U.S. ‘mixed success’ in assistance to Arab Spring transitions

POMEDREPORTThe United States “has largely failed to adapt U.S. assistance or policy toward the Middle East and North Africa in response to the dramatic political changes in the region over the past few years,” a new analysis suggests.  

“In general, it is remarkable how little the structure and objectives of U.S. assistance to the region have changed since before the 2011 uprisings,” according to The Federal Budget and Appropriations for Fiscal Year 2015: Democracy, Governance, and Human Rights in the Middle East and North Africa, a joint publication of the Project on Middle East Democracy and the Heinrich Böll Foundation of North America.

“The percentage of U.S.  assistance devoted to supporting military and security forces has actually increased since 2010 while the percentage devoted to programming dedicated to democracy and governance has decreased, despite frequent rhetoric from the administration and Congress in 2011 suggesting that the opposite would take place,’ the reports notes:  

Three years after the uprisings of 2011, the administration has had only mixed success in regularizing its assistance to countries in transition. In 2012 and into 2013, the administration mobilized large amounts of aid to respond to the democratic upheavals in Tunisia, Egypt, Libya, Yemen, and Syria through significant reprogramming and reallocation from multi-country accounts. Such a response was necessary at that time, when funds had not been budgeted ahead of time.  

By now, the administration should be working to move a greater percentage of assistance to those countries into bilateral accounts to establish a more permanent aid relationship. The administration has just this year made moves in that direction in both Yemen and Syria, but has failed to do so in Tunisia and especially in Libya.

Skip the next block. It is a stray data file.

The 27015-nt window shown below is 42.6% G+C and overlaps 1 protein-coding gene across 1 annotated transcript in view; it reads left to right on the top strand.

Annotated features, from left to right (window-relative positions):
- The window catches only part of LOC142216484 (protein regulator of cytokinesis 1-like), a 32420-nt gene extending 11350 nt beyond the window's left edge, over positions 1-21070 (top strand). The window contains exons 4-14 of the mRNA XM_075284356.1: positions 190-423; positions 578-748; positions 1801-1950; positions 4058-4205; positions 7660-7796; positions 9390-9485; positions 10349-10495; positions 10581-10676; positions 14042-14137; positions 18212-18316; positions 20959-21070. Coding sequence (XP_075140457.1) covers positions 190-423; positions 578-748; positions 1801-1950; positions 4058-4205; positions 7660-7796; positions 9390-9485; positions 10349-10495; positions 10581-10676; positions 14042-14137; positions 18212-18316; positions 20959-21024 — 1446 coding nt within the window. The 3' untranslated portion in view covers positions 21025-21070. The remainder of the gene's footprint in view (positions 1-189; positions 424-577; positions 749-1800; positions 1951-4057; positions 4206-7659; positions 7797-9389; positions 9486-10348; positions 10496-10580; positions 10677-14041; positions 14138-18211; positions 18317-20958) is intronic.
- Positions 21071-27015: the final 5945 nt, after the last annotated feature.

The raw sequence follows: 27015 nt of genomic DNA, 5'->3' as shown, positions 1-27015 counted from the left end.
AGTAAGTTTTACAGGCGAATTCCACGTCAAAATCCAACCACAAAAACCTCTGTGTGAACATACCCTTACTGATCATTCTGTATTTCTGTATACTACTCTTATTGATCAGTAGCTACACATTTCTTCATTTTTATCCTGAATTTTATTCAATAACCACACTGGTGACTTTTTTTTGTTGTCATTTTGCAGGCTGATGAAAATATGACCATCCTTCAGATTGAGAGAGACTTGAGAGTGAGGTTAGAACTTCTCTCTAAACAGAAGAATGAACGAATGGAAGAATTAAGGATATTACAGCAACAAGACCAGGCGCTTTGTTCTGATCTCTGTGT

Support for democracy and governance programming in Syria in this year’s request is dramatically increased to $80 million; if granted, democracy assistance to Syria will be the highest bilateral level in the region. Democracy practitioners have complained for some time that the administration does not have a clear strategy for supporting democracy and governance activities in liberated areas of the country. The administration moved a substantial amount of Syria assistance into a bilateral account this year, including a large request for democracy assistance, which may signal a step in that direction. This new request, coupled with increasing coordination of Syria assistance by Mark Ward, could bring increased clarity to U.S. democracy programming strategy in the country.

RTWT

 

Request for Proposals: Democracy, Human Rights, and Rule of Law in Nicaragua

The Bureau of Democracy, Human Rights, and Labor (DRL) invites organizations to submit proposals outlining program concepts and capacity to manage the following project in Nicaragua 

Strengthening the Capacity of Nicaraguan Women to Engage in Civic Advocacy (approximately $500,000 available for an 18 to 24 month-long period): DRL’s objective is to strengthen the capacity of women in the North Central Corridor of Nicaragua to engage in civic advocacy initiatives that are aimed, at least in part, at diminishing root causes of generalized violence in their communities. Proposals should identify one or more particularly underserved areas within the designated region in which the program will operate.

Illustrative activities may include, but need not be limited to:

  • strengthening the capacity of women to identify and advocate for measures to reduce violence in their communities;
  • increasing the capacity of female civil society representatives to push for transparency and accountability on issues of concern to their community, including but not limited to effective provision of state or social services or enforcement of legal rights under domestic law;
  • providing generalized training, capacity-building, and technical or legal assistance to female civil society leaders in underserved areas.

The program may also include a component to increase the organizational capacity of partner CSOs in Nicaragua.

RTWT